Use home-grown protein to boost meat and milk production at minimal cost

Farmers could cut costs and boost production by utilizing more home- grown protein. According to DLF, meeting livestock’s protein needs from home-grown legumes rather than purchased soyabean or rapemeal can maintain meat and milk production while cutting purchase and transport costs.

Legumes include crops such as clover and alfalfa, which are cultivated throughout the world and can be adapted to most farming systems to provide a continuous protein supply. “Growing legumes in grass mixtures is the easiest way to improve forage protein content,” explains David Rhodes, technical manager for DLF seeds. “Being able to grow protein yourself also increases farm self-sufficiency and provides some protection from fluctuating market prices for protein substitutes.”

Imported soyameal still holds a monopoly as the highest protein content feed, but it is expensive, and new plant breeding techniques mean home-grown legumes can now really hold their own, says Mr Rhodes. “These have been specially bred to be high in protein and valuable minerals, while also being easier to grow than their predecessors through improved vigour and disease resistance. As legumes, they will also contribute to soil nitrogen for the following crop.”

So what are the choices? “With clovers, the main options are white and red clover depending on the growing conditions,” says Mr Rhodes. “Both are highly digestible and productive, producing a sward with 17-19% protein.” White clover has good persistence and is the natural choice in mixes for grazing due to its small leaves, lateral growth habit and tolerance to close cropping. Red clover is better suited for cutting and ensiling due to its aggressive upright growth. Under dry conditions it performs extremely well as it has a prolific rooting system.

Alfalfa – also known as lucerne – is another option that is worth considering as newer varieties are both reliable and efficient. “Most alfalfa varieties contain 18-20% protein compared with 14% for grasses and 9% for maize. It can also be grown with grass which can produce an optimal energy-to-protein ratio,” explains Mr Rhodes. Having a deep rooting system it has a stable yield even in periods of drought, it is highly digestible for both cows and horses and can be made into good silage that is easy to store for long periods.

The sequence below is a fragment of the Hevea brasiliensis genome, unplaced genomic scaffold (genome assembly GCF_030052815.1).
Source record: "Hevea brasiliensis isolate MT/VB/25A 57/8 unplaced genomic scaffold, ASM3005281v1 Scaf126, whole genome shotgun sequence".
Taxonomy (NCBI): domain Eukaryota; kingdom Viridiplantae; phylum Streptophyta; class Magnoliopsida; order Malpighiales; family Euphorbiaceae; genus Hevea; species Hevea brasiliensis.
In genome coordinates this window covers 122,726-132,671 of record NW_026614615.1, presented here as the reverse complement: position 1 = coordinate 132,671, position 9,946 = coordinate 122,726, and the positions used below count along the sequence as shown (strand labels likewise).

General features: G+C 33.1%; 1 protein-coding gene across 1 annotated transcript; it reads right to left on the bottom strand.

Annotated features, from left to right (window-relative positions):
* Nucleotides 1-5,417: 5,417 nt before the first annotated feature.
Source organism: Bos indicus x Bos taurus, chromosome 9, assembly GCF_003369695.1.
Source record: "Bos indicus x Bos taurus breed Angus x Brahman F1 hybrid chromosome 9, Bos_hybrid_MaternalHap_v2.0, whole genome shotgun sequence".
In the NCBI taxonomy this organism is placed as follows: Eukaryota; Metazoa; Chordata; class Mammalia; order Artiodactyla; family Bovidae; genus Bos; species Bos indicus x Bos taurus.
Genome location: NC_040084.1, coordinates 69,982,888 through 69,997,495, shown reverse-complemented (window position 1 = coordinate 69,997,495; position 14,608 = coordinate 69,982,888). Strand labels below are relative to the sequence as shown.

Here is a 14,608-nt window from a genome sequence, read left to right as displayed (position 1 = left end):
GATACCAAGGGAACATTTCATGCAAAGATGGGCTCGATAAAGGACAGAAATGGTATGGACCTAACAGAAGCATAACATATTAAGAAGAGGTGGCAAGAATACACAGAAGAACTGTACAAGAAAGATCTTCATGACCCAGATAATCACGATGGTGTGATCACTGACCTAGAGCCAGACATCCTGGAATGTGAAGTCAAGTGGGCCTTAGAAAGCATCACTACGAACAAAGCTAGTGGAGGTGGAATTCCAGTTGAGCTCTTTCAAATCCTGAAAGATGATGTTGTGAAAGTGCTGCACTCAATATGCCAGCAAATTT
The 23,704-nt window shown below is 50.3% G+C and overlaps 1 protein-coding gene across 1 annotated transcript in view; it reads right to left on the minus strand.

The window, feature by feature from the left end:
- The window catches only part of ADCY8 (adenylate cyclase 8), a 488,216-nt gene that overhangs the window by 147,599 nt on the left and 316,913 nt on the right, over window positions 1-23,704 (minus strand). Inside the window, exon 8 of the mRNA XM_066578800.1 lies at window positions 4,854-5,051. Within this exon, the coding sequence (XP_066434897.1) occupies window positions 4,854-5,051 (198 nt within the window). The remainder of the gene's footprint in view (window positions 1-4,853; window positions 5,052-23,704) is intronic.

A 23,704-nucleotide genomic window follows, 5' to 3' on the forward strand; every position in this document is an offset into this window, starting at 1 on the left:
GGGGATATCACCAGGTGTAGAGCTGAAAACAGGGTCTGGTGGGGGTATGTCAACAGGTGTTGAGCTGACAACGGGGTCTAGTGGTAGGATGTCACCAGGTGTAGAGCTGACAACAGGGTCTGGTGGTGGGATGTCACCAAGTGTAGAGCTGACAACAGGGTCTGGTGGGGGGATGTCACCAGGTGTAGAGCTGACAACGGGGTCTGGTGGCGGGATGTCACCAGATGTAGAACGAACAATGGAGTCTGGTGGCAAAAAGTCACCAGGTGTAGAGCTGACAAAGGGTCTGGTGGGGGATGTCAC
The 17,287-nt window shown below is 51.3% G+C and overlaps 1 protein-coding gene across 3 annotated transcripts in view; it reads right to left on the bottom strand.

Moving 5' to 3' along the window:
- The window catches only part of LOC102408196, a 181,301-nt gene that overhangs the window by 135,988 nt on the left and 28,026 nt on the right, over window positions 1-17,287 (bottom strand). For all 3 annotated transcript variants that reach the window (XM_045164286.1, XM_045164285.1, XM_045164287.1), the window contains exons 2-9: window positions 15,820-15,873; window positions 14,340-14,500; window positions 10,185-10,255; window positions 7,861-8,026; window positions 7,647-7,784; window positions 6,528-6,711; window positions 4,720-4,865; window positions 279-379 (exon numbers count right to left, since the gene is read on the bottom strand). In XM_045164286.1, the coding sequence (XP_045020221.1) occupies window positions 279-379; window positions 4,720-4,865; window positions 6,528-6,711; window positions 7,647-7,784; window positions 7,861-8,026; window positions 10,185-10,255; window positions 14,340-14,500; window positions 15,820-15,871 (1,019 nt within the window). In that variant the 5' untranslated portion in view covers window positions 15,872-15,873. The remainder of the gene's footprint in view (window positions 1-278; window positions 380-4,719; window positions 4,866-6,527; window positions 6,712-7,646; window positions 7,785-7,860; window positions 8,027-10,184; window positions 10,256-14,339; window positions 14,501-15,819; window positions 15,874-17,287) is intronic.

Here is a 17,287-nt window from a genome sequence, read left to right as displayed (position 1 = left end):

“Breeders are working continually to improve yield, protein content, disease-tolerance, persistency and digestibility of legumes – and to develop varieties for all soil types and climate,” he adds. “The result is a comprehensive range of high-performance varieties that repay the investment in establishment many times over.”

For help in choosing legume and grass varieties, download the DLF app at


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About The Author

John Swire - Deputy editor of Agronomist and Arable Farmer as well as responsibility for the Agronomist and Arable Farmer and Farm Business websites. After 17 years milking cows on the family farm John started writing about agriculture in 1998 and has since written for a variety of publications and has developed a wide circle of contacts within the industry. When not working John is a season ticket holder at Stoke City and also of late has become a fitness freak, listing cycling, swimming and walking as his exercises of choice.